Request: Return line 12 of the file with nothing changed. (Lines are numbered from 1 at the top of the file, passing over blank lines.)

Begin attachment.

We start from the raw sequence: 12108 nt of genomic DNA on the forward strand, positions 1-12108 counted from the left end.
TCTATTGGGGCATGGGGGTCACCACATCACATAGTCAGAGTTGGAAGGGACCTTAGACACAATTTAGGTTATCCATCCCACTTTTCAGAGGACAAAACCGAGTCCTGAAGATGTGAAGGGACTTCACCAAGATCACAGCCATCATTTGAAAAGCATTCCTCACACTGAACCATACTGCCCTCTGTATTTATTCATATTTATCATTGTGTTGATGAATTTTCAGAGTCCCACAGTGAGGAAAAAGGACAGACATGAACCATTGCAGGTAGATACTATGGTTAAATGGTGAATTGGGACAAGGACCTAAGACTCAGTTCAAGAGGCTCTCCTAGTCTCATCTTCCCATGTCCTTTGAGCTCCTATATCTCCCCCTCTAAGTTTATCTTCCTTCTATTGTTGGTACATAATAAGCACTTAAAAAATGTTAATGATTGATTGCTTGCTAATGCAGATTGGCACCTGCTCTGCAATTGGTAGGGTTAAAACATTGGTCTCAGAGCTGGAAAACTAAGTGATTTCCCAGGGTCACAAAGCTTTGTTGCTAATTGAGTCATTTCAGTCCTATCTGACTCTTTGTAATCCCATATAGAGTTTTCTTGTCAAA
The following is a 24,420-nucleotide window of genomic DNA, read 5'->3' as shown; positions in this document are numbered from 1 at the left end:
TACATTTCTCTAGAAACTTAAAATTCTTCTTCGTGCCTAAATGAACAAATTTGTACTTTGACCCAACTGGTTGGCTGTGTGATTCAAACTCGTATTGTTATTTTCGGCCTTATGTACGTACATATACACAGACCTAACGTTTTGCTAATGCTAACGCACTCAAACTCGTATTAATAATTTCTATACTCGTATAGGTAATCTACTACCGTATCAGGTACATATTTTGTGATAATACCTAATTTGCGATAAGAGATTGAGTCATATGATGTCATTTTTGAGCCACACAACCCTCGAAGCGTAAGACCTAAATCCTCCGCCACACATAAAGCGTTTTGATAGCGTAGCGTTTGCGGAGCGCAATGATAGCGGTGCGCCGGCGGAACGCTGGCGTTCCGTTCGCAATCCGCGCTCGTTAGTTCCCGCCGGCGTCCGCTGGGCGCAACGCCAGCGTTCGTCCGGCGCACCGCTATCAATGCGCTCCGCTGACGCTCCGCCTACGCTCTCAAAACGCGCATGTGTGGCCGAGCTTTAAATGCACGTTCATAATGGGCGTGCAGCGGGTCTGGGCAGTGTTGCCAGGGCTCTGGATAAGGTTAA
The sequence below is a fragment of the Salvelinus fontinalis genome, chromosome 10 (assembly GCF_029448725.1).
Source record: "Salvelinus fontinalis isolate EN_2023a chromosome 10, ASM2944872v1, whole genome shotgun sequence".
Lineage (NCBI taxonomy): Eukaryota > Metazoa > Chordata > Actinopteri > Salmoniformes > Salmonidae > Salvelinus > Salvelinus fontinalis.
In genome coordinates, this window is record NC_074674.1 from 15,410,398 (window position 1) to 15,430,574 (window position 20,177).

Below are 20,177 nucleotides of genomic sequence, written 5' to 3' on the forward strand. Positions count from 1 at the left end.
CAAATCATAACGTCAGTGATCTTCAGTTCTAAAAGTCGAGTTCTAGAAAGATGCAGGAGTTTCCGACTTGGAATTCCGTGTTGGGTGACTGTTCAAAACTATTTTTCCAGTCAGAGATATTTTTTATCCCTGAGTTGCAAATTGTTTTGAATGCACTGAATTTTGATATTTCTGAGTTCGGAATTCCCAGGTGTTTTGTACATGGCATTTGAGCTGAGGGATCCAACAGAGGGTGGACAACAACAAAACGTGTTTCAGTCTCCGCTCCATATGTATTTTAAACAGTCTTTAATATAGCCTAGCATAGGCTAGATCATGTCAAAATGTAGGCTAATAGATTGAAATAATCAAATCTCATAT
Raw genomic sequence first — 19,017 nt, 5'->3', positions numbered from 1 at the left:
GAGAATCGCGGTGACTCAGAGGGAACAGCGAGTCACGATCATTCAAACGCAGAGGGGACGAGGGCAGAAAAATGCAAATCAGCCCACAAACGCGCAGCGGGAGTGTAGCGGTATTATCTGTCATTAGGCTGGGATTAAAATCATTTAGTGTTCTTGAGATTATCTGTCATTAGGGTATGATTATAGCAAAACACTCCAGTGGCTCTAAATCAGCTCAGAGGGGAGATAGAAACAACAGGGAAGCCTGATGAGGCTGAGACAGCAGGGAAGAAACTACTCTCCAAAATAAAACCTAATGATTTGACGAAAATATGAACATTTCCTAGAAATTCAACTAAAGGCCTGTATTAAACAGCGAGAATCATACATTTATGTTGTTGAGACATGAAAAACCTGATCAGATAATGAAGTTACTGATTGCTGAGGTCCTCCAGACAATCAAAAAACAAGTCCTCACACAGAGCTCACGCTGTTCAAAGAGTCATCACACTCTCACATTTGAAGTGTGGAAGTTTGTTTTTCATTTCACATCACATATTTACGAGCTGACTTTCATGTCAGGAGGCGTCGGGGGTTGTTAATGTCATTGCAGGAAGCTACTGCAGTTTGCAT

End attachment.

GAGAATCGCGGTGACTCAGAGGGAACAGCGAGTCACGATCATTCAAACGCAGAGGGGACGAGGGCAGAAAAATGCAAATCAGCCCACAAACGCGCAGCGGGAGTGTAGCGGTATTATCTGTCATTAGGCTGGGATTAAAATCATTTAGTGTTCTTGAGATTATCTGTCATTAGGGTATGATTATAGCAAAACACTCCAGTGGCTCTAAATCAGCTCAGAGGGGAGATAGAAACAACAGGGAAGCCTGATGAGGCTGAGACAGCAGGGAAGAAACTACTCTCCAAAATAAAACCTAATGATTTGACGAAAATATGAACATTTCCTAGAAATTCAACTAAAGGCCTGTATTAAACAGCGAGAATCATACATTTATGTTGTTGAGACATGAAAAACCTGATCAGATAATGAAGTTACTGATTGCTGAGGTCCTCCAGACAATCAAAAAACAAGTCCTCACACAGAGCTCACGCTGTTCAAAGAGTCATCACACTCTCACATTTGAAGTGTGGAAGTTTGTTTTTCATTTCACATCACATATTTACGAGCTGACTTTCATGTCAGGAGGCGTCGGGGGTTGTTAATGTCATTGCAGGAAGCTACTGCAGTTTGCAT